For every gardener out there who has planted their blood, sweat and tears along with their seeds, August is payback month. For all those long hours of weeding, watering, feeding, praying while watching the formation of dark clouds over the horizon and trying to encourage their local wildlife neighbors to dine in someone else's yard, the time for reward has arrived.. Tomatoes turn a bright, luscious red, eggplants hang plump and purple, summer squash and cucumbers are shiny green behind bold orange and yellow flowers...ah! Everything is ripe and beautiful and we tell ourselves once again that it was all worth it. We still have much more harvest time to go with the coming of Autumn - pumpkins, apples, winter squash and other cool weather crops. Oh, yes, life is good and bountiful.
August is also the time when I begin to shed my usual persona and turn into a completely different person. From now until Christmas I change into a form unrecognizable to my family. Quite simply, I cook.
Now, just to clear up any misunderstanding, it's not as if I never cook or that my poor children and grandchildren have ever or will ever starve in my presence. I was raised in a typical Italian family which meant that we women all cooked from the time we could reach the stove. Food was much more than just nourishment. Food was also how we showed our love to our family, friends and the world in general. As a card-carrying member of this family I cooked, and cooked, and cooked: dinners, birthdays, holidays, and every day in-between. I always cooked more than we needed because you just never knew who might stop by or how many kids would follow my own children home from school and need to be fed (never mind that they had mothers that were perfectly capable of feeding them ... they were all too skinny, anyway). But after my kids were grown and had flown the next, and my husband and I went our separate ways, I decided to give myself a break. For me, names like Betty Crocker and Good Housekeeping were traded in for names like Swanson and Healthy Choice. Cooking was that which was restricted to what I could pop in a microwave, or boil on top of the stove with the exception of frozen pizza which didn't fit in the microwave (I like a brown, crispy bottom). All that changed when I moved out on my own and stared out the window of my new home for the first time at the backyard ... and was inspired to grow something.
With the coming of the first of the summer crops came the sounds of dicing and chopping, freezer containers to be washed out and reused, spaghetti sauce to make and freeze, zucchini bread to bake and salads, oh, the wonderful, beautiful salads. Beans are picked, corn is shucked, and everything is used. As soon as the mornings start to take on that cool, crisp scent, the one I call "the smell of back-to-school in the air," out come the soup pots and the apartment is filled with the aroma of veggie soup to be cooked and frozen for a cold, winter day when I long for the days of summer and the taste of fresh produce. Even the herbs are dealt with, either dried or frozen, to add zest to my winter feast. No more Swanson for me.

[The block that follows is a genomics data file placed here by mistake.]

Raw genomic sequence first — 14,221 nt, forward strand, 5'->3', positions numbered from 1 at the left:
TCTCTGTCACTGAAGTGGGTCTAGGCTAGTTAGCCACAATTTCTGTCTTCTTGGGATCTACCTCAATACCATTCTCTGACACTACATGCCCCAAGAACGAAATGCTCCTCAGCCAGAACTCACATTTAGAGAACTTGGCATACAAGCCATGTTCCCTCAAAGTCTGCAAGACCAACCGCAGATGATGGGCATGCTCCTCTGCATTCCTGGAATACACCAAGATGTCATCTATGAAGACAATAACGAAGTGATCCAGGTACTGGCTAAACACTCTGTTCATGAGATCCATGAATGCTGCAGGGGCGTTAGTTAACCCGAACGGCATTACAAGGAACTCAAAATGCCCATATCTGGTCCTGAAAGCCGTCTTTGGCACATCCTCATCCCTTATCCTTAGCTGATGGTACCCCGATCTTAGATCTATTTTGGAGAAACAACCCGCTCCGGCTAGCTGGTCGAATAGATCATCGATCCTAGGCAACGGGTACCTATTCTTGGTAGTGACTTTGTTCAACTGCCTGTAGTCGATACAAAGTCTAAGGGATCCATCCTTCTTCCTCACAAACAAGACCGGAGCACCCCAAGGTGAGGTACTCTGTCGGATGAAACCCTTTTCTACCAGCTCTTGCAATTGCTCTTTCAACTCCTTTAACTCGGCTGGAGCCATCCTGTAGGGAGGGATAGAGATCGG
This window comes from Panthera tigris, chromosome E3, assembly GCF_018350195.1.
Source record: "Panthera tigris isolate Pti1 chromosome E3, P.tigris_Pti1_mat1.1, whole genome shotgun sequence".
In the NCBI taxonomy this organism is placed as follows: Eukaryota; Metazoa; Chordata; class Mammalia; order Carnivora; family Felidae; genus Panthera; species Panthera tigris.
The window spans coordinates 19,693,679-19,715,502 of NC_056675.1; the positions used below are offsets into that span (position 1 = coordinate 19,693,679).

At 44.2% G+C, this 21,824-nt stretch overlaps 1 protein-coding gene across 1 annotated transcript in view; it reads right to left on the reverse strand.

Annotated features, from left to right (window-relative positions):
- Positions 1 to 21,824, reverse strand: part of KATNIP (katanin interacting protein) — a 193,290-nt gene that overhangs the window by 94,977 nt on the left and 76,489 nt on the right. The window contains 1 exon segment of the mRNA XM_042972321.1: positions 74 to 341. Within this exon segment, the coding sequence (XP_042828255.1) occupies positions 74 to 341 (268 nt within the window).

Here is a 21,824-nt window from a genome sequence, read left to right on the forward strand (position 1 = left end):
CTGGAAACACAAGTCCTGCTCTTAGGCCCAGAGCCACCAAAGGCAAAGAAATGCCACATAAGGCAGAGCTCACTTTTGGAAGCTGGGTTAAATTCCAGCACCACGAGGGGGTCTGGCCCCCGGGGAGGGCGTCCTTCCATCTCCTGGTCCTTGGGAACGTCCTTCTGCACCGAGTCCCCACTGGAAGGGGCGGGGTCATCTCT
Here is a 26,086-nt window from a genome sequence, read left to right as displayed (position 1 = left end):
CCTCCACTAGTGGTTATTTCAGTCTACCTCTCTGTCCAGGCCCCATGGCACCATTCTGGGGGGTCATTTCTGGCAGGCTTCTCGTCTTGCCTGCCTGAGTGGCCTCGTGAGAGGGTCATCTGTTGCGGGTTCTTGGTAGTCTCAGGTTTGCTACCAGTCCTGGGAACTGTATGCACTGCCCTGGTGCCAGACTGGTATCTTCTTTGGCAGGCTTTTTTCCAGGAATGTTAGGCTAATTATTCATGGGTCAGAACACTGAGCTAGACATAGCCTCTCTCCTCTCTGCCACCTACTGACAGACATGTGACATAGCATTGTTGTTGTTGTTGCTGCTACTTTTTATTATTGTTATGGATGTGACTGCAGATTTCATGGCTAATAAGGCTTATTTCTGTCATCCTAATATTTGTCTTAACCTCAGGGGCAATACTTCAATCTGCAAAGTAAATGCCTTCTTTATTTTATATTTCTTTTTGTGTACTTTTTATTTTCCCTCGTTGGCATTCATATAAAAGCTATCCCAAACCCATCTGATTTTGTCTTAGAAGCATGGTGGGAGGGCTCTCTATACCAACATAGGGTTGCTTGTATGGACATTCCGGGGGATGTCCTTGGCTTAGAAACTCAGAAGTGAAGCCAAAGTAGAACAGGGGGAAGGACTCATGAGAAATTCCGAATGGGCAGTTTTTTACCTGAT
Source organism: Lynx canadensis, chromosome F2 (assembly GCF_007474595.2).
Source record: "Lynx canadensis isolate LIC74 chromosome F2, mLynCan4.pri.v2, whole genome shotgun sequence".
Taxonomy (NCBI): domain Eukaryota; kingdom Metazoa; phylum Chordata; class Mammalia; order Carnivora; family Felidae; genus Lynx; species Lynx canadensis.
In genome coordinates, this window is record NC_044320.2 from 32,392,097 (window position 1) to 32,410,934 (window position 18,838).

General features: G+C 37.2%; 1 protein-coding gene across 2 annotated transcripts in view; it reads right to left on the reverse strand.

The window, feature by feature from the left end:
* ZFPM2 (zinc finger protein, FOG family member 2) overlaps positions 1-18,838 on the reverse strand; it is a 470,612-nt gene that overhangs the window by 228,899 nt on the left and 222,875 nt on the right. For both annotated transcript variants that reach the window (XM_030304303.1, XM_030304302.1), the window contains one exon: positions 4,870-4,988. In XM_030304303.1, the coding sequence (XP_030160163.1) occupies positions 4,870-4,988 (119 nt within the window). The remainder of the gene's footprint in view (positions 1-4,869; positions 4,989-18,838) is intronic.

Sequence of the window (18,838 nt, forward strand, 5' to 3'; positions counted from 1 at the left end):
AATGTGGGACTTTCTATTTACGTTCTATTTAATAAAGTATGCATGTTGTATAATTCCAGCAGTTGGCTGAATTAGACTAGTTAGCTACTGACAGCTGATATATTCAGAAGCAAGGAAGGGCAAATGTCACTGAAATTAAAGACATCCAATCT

Last year I made the commitment to give up beef and pork. I eat very little chicken and turkey, which I may also phase out, but still eat fish, especially salmon, and some dairy such as eggs, yogurt and, alas, ice cream, my all-time weakness. I have been having a blast researching recipes for using other sources of protein like soy, beans and legumes in imaginative ways. I am currently looking for a cookbook with a title something like "Cooking With Tofu For Dummies," since I love the stuff but have had some less than successful incidents such as a stir fry than came out looking more like pudding. If anyone knows of such a book, please let me know.
Since changing my diet I find that I feel so much better. I sleep better. My digestion is better. I no longer feel lethargic after a meal. I'm discovering new uses for old, standby herbs and new ones I never used before. I've fallen in love with Rosemary. Turmeric is just downright exciting. All this from someone who thought Healthy Choice frozen meals was the greatest invention after sliced bread ... and, oh, maybe Pop Tarts, but that's another blog.
I've also decided that I deserve to treat myself better in other ways. I deserve to sit down at the table in the evening to eat a good, healthy, home-cooked meal off of real plates and not either the black plastic dishes the frozen meals come in, or the kids Dora The Explorer plates. I deserve to have a nice glass of wine out of a real wine glass (the ones I was saving for company ... hey, I'm company, too), and to drink only organic, locally made wines (a plus to living in Upstate New York on the edge of wine country). I deserve to be the worthy recipient of the bountiful harvest even though I only cooked it and didn't grow it myself this year ... except the lettuce and herbs in pots on the porch which the cats liked to nibble on as well; everything else came from the farmer's market or my sister's garden. I deserve to end my meal with fresh fruit grown without pesticides. Most of all, I deserve to treat myself like the Queen of my home because, like the old L'Oreal commercial used to say, " ...I'm worth it."
Now that's something to chew on. Excuse me, but there's a dish of grape tomatoes and some hummus in the frig calling my name.
And so it is.